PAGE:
Cancers that commonly affect the brain are lung cancers, breast cancers, and skin cancers. Metastatic brain tumors are usually found AFTER the original cancer has been diagnosed. Metastatic brain tumors are usually treated with radiation therapy and possibly chemotherapy.

Patients with metastatic tumors usually only have surgery if:

• The original cancer is under control

• There are only a few brain tumors, usually not more than two close to each other

• The brain tumors can be accessed through surgery.

Sometimes a brain tumor may have to be taken out as a life-saving procedure. The outcome of patients with metastatic brain tumors usually depends on the stage of the original cancer.

Diagnosis

brain3 The diagnosis of a brain tumor is usually made after a careful history and physical examination are done, in addition to radiological tests.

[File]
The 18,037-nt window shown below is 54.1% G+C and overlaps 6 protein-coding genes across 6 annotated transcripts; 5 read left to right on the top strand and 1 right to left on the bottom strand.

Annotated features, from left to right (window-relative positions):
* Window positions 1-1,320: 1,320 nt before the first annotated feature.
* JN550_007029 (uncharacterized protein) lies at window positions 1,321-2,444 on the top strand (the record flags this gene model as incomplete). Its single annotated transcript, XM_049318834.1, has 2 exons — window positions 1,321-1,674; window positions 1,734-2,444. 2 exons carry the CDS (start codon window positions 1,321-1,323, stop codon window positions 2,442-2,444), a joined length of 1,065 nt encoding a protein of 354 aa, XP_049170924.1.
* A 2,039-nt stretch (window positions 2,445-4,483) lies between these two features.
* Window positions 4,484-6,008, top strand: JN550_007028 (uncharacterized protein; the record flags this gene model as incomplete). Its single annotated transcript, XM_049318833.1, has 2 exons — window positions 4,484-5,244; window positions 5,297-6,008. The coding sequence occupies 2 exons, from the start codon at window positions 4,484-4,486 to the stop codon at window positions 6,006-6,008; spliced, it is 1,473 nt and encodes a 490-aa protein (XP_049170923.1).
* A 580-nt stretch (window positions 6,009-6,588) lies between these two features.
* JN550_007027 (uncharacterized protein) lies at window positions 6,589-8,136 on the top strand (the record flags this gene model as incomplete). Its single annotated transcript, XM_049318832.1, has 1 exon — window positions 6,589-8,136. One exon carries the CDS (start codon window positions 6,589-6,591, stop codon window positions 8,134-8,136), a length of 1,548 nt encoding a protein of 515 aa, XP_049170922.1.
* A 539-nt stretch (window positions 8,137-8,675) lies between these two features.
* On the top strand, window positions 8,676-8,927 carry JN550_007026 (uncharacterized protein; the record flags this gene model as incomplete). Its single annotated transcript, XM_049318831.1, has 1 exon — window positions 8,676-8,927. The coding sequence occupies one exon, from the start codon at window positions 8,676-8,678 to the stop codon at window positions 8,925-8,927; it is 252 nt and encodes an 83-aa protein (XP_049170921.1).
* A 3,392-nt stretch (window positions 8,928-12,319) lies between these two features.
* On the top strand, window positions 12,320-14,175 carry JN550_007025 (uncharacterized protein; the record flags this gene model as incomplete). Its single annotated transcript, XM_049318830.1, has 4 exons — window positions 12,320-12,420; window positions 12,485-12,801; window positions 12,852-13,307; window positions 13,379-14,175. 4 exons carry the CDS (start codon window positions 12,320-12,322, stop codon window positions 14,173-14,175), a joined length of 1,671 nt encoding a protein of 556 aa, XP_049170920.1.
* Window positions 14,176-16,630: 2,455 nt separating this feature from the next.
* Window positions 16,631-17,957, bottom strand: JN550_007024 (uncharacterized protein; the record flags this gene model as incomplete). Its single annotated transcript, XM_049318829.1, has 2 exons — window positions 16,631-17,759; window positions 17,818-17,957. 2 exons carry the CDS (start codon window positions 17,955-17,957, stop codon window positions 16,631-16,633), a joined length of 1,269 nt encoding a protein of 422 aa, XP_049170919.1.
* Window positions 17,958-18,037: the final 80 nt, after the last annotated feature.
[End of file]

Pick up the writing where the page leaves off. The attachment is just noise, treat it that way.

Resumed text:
CAT scans and MRI scans of the brain are very important in diagnosing brain tumors.

The appearance of the tumor on the CAT scan or MRI may help the doctor determine what kind of tumor the patient has.

Sometimes the CAT scan or MRI does not show the exact type of tumor. More radiological tests and sometimes surgery may be needed to make an exact diagnosis.

Proton Therapy for Brain Cancer Treatment

Proton therapy for brain tumors is generally recommended because of the tumor’s proximity to delicate and vitally important tissues and structures. What’s more, primary brain cancer tumors generally start – and stay – in the brain, making them even more eligible for proton therapy.

Because proton therapy is so precise, brain cancer treatment with proton therapy allows for potentially higher doses of radiation to target brain cancer, with less damage to surrounding tissues. Proton treatment for brain tumors can produce successful outcomes.

brain4

Brain cancers treated with proton therapy